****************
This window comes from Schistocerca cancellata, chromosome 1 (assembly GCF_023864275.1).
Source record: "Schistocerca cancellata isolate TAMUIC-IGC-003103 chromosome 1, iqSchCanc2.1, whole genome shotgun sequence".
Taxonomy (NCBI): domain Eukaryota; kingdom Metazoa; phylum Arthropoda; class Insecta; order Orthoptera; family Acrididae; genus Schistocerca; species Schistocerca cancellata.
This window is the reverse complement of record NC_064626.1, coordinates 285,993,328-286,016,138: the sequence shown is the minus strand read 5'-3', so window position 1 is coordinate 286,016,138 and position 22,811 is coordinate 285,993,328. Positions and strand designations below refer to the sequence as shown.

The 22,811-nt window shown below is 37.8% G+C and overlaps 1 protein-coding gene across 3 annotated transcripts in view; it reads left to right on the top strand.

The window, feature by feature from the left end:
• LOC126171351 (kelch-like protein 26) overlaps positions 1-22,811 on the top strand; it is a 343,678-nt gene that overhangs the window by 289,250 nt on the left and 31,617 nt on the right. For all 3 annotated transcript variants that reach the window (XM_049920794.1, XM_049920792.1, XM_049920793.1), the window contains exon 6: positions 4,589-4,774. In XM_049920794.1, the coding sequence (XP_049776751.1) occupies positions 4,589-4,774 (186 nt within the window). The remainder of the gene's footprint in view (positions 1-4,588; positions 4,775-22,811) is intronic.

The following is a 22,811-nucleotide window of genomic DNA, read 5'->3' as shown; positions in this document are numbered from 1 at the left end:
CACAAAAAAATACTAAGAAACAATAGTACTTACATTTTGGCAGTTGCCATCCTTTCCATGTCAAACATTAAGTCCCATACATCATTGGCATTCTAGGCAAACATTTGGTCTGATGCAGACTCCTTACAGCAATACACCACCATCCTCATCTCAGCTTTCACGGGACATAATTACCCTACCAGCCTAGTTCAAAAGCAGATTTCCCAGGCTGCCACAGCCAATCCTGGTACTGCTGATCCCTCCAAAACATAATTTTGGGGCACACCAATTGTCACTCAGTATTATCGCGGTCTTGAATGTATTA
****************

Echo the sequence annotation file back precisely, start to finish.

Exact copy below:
This window comes from Schistocerca cancellata, chromosome 1 (assembly GCF_023864275.1).
Source record: "Schistocerca cancellata isolate TAMUIC-IGC-003103 chromosome 1, iqSchCanc2.1, whole genome shotgun sequence".
Taxonomy (NCBI): domain Eukaryota; kingdom Metazoa; phylum Arthropoda; class Insecta; order Orthoptera; family Acrididae; genus Schistocerca; species Schistocerca cancellata.
This window is the reverse complement of record NC_064626.1, coordinates 285,993,328-286,016,138: the sequence shown is the minus strand read 5'-3', so window position 1 is coordinate 286,016,138 and position 22,811 is coordinate 285,993,328. Positions and strand designations below refer to the sequence as shown.

The 22,811-nt window shown below is 37.8% G+C and overlaps 1 protein-coding gene across 3 annotated transcripts in view; it reads left to right on the top strand.

The window, feature by feature from the left end:
• LOC126171351 (kelch-like protein 26) overlaps positions 1-22,811 on the top strand; it is a 343,678-nt gene that overhangs the window by 289,250 nt on the left and 31,617 nt on the right. For all 3 annotated transcript variants that reach the window (XM_049920794.1, XM_049920792.1, XM_049920793.1), the window contains exon 6: positions 4,589-4,774. In XM_049920794.1, the coding sequence (XP_049776751.1) occupies positions 4,589-4,774 (186 nt within the window). The remainder of the gene's footprint in view (positions 1-4,588; positions 4,775-22,811) is intronic.

The following is a 22,811-nucleotide window of genomic DNA, read 5'->3' as shown; positions in this document are numbered from 1 at the left end:
CACAAAAAAATACTAAGAAACAATAGTACTTACATTTTGGCAGTTGCCATCCTTTCCATGTCAAACATTAAGTCCCATACATCATTGGCATTCTAGGCAAACATTTGGTCTGATGCAGACTCCTTACAGCAATACACCACCATCCTCATCTCAGCTTTCACGGGACATAATTACCCTACCAGCCTAGTTCAAAAGCAGATTTCCCAGGCTGCCACAGCCAATCCTGGTACTGCTGATCCCTCCAAAACATAATTTTGGGGCACACCAATTGTCACTCAGTATTATCGCGGTCTTGAATGTATTA